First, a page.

It’s called the sunshine vitamin because it’s produced in the skin in response to sunlight, but most of us in the Midwest simply do not get enough of it. In fact, an estimated one billion people worldwide have Vitamin D deficiency or insufficiency. This deficiency can have significant health consequences. Every tissue in the body has vitamin D receptors, including the brain, heart, muscles and immune system, which means Vitamin D is needed at every level for the body to function properly.
One of the most important functions of Vitamin D in the body is good bone health, in that it regulates the absorption of the minerals calcium and phosphorous. Without adequate Vitamin D levels, we are at risk of developing bone abnormalities such as Osteoporosis, which causes our bones to become fragile, as well as Osteomalacia which causes our bones become soft.
New evidence has shown that certain receptors in your brain need Vitamin D to keep hunger and cravings under control, as well as to pump up levels of the mood-elevating chemical serotonin. It is thought that the hypothalamus (the very small part of your brain that regulates hormonal functions, amongst other things) senses low Vitamin D levels and responds by increasing the body weight set point as well as the release of hunger-stimulating hormones. At the cellular level, Vitamin D may also prevent the growth and maturation of fat cells.
In addition to its primary benefits, research suggests that vitamin D may also play a role in:
- reducing your risk of multiple sclerosis, according to a 2006 study published in the Journal of the American Medical Association
- decreasing your chance of developing heart disease, according to 2008 findings published in Circulation
- helping to reduce your likelihood of developing the flu, according to 2010 research published in the American Journal of Clinical Nutrition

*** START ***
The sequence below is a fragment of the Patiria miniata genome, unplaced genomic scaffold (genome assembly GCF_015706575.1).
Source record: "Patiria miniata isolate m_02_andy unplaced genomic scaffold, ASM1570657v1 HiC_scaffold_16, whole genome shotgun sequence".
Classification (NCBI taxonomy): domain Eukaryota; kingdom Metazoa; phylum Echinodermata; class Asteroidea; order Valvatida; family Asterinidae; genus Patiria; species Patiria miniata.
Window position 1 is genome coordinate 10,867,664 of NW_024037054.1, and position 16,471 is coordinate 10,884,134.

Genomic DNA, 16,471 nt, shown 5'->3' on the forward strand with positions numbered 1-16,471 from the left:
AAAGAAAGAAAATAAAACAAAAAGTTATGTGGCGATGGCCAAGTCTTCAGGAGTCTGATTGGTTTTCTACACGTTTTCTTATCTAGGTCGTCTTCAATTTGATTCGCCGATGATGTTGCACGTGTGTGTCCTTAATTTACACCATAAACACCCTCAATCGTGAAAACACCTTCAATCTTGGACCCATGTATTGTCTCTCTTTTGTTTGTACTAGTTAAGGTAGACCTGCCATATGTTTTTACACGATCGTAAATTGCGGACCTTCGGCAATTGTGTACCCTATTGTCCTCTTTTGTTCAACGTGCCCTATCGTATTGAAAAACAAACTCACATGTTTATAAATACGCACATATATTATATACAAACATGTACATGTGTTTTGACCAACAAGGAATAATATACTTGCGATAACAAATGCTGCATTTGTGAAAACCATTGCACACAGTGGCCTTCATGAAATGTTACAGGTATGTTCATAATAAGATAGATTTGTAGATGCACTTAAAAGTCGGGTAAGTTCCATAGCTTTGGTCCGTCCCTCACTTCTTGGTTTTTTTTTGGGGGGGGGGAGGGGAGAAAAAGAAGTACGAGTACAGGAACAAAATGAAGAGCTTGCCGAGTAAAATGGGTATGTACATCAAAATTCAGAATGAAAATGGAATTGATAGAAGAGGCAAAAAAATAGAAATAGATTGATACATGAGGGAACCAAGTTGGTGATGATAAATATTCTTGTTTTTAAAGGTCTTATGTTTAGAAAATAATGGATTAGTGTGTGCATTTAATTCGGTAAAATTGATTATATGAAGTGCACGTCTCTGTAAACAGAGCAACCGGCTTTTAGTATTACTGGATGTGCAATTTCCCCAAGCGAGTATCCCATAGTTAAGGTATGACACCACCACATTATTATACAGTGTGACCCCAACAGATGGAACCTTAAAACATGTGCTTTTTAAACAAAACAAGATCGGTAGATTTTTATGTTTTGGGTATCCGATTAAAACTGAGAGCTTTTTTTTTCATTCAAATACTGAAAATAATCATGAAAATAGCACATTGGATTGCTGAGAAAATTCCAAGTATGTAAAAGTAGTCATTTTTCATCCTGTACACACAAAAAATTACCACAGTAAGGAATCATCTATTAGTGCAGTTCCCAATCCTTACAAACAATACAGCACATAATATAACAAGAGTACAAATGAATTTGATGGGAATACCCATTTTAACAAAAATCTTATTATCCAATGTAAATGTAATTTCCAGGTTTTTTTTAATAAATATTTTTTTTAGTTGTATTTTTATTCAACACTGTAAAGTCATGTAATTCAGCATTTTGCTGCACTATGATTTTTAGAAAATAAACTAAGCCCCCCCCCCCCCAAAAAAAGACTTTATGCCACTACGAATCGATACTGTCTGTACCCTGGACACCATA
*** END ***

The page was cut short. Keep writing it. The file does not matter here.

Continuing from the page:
Vitamin D may also affect our likelihood of developing different kinds of cancer. 70% of women with breast cancer are Vitamin D deficient. Vitamin D has been shown to prevent breast cancer cell growth and decrease the expression of cancer causing genes. JoEllen Welsh, a researcher with the State University of New York at Albany, has studied the effects of Vitamin D for 25 years. She believes Vitamin D may be just as powerful as the most modern anti-cancer drugs. She states, “What happens is that Vitamin D enters the cells and triggers the cell death process. It’s similar to what we see when we treat cells with Tamoxifen, a drug used to treat breast cancer.”
In 1980 epidemiologists reported that low Vitamin D levels were associated with a greater risk of developing colorectal cancer. Since then, researchers from around the world have linked low Vitamin D levels to a higher risk of ovarian, kidney, pancreatic and aggressive prostate cancer.
Vitamin D deficiency may also have an impact on depression. According to new findings in the Mayo Clinic Proceedings, “add depression to the spectrum of medical illnesses associated with low vitamin D, and people with depression probably should consider a blood test to see if their vitamin D is low and whether supplements may be needed,” says researcher E. Sherwood Brown, MD, PhD, a professor of psychiatry at the University of Texas Southwestern Medical Center in Dallas. The new study is among the largest to date and shows that the two may indeed be linked.
Do you know your Vitamin D level? Fortunately, you can get a simple blood test to determine your Vitamin D level. You can then work with your doctor or Olivera Weight Loss to coordinate the needed supplementation to optimize Vitamin D for you and your health. We carry the Metagenics brand of Vitamin D supplements in various strengths that we tailor to your needs based on your Vitamin D level. Come ask us about them!